The benefits of interacting with animals, primarily dogs and cats, has some backing in the scientific literature. According to the NIH, interacting with pets can decrease cortisol (stress hormone) levels, improve cardiovascular health, offer an avenue for children to improve their social skills, and more. However, the mechanisms behind these effects are not well understood. A new study published in PLOS ONE seeks to deepen our understanding of the neurological mechanisms behind effects. The researchers found that interacting with dogs increases brain activity, which may have implications for animal-assisted clinical therapy.
The research team, led by Rahel Marti of the University of Basil, recorded the brain activity of 19 participants via infrared neuroimaging while they each viewed, petted, or reclined with a dog leaning against their legs. As a control, the researchers also had the participants interact with Leo, a stuffed lion, the same way they did with the dogs. Leo had fur and had a water bottle inside to match the weight and temperature of a dog.
Across all participants, the results of interacting with both live dogs and Leo showed that the prefrontal cortex, which plays a role in regulating social and emotional interactions, was more active. The greatest surge in activity occurred when petting real dogs. However, the researchers discovered that prefrontal cortex activity increased every time a participant interacted with a live dog, but successive interactions with Leo did not result in increased activity. According to the study, this suggests that “interactions with a dog can activate stronger attentional processes and elicit more emotional arousal than interacting with a nonliving stimulus.”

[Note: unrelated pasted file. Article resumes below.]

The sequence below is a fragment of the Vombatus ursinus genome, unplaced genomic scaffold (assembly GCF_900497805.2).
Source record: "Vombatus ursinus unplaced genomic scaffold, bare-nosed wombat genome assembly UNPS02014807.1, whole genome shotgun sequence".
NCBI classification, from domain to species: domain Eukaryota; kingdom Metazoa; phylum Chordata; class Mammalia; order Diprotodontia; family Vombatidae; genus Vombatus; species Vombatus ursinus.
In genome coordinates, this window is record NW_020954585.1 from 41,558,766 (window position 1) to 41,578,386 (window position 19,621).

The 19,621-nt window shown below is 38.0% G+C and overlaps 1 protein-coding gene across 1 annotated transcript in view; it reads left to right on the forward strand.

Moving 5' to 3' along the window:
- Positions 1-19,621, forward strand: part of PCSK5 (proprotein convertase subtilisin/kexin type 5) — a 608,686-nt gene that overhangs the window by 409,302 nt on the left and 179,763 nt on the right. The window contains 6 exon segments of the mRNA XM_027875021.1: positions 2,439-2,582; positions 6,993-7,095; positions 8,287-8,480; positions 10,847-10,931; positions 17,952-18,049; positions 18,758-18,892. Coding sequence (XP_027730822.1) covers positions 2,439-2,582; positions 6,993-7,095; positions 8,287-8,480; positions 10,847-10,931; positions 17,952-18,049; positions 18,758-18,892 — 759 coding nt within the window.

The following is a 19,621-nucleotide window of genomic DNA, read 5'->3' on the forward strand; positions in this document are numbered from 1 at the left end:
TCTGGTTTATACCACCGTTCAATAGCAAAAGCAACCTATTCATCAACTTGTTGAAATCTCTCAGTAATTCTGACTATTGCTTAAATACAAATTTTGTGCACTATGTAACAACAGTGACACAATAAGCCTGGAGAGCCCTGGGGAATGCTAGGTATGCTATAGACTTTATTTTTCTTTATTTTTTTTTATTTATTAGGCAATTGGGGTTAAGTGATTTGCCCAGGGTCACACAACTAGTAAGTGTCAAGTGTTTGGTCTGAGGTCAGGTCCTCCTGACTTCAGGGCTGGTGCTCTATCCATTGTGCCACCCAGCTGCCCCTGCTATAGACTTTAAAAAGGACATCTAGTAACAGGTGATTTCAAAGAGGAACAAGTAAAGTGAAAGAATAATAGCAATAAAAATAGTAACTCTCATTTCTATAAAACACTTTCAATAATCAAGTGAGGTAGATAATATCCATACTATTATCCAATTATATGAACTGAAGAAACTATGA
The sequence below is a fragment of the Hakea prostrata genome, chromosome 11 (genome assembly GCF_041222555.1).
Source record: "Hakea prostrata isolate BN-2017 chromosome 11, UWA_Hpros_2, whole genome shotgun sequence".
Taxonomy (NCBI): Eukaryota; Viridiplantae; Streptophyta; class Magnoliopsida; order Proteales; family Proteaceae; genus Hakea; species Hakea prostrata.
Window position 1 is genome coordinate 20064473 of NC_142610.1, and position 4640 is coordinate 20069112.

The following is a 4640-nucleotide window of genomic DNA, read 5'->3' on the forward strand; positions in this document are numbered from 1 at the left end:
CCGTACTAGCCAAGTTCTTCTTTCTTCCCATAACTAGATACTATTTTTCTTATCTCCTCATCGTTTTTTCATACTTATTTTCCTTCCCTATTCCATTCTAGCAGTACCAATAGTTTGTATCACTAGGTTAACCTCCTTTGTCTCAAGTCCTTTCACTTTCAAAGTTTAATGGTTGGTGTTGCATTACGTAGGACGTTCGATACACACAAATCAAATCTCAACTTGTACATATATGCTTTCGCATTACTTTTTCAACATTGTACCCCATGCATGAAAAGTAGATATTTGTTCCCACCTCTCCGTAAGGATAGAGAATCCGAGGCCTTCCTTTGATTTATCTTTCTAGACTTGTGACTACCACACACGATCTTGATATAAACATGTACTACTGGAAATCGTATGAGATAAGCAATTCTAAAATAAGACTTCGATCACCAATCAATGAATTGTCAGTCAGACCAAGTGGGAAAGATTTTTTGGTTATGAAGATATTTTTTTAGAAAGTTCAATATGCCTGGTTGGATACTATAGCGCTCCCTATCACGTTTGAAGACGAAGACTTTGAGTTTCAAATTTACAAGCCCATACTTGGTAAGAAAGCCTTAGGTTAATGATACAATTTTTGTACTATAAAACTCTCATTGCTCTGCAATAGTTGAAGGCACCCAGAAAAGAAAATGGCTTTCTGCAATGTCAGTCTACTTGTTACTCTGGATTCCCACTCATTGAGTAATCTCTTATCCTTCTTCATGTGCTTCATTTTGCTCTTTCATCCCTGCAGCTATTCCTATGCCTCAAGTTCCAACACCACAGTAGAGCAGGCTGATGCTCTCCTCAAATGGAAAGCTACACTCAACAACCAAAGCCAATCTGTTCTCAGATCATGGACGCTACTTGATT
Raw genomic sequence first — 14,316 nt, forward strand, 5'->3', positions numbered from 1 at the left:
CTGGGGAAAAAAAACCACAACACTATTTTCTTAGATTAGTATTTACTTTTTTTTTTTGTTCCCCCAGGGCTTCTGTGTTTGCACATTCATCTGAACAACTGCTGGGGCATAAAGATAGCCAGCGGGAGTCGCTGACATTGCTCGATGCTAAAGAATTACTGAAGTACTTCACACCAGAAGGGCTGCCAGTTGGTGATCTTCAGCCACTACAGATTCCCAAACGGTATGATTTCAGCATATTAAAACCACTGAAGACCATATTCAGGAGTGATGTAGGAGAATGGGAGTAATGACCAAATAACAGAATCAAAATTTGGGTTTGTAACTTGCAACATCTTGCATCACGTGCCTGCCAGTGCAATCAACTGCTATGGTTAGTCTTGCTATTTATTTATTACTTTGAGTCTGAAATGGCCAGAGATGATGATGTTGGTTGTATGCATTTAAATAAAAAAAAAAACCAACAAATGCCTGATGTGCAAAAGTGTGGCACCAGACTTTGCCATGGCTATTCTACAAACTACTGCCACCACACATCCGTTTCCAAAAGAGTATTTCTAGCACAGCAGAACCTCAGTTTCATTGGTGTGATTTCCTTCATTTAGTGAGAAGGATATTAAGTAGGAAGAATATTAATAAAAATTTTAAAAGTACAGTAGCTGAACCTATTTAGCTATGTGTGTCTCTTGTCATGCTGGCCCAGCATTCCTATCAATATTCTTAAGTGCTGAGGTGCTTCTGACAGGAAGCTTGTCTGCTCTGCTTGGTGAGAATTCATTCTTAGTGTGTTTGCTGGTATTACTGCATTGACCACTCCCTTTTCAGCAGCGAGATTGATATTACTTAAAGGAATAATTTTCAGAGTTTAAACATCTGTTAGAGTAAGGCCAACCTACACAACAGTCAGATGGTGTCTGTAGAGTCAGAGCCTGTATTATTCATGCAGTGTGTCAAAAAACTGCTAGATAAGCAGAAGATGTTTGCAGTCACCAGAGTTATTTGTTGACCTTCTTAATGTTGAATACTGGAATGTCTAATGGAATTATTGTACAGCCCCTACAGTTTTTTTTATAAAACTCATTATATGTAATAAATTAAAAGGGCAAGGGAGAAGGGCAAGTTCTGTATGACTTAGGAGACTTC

With studies such as this, researchers hope to deepen our understanding of the mechanisms behind the positive effects of interactions with animals. Developing this knowledge has potential positive ramifications for animal-assisted therapy. “Future studies will be needed to examine the issue of familiarity in detail and whether petting animals can trigger a similar boost of prefrontal brain activity in patients with socioemotional deficits,” according to a news release about the study.